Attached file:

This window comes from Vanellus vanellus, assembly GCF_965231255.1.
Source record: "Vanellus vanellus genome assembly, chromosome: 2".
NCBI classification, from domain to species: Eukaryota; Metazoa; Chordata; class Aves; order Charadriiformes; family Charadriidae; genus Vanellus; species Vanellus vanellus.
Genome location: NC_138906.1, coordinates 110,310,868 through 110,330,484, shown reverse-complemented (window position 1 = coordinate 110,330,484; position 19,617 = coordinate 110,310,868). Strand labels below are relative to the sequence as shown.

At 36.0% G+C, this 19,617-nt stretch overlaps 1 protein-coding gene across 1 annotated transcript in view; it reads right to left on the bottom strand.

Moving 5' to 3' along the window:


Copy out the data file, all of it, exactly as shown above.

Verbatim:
This window comes from Vanellus vanellus, assembly GCF_965231255.1.
Source record: "Vanellus vanellus genome assembly, chromosome: 2".
NCBI classification, from domain to species: Eukaryota; Metazoa; Chordata; class Aves; order Charadriiformes; family Charadriidae; genus Vanellus; species Vanellus vanellus.
Genome location: NC_138906.1, coordinates 110,310,868 through 110,330,484, shown reverse-complemented (window position 1 = coordinate 110,330,484; position 19,617 = coordinate 110,310,868). Strand labels below are relative to the sequence as shown.

At 36.0% G+C, this 19,617-nt stretch overlaps 1 protein-coding gene across 1 annotated transcript in view; it reads right to left on the bottom strand.

Moving 5' to 3' along the window: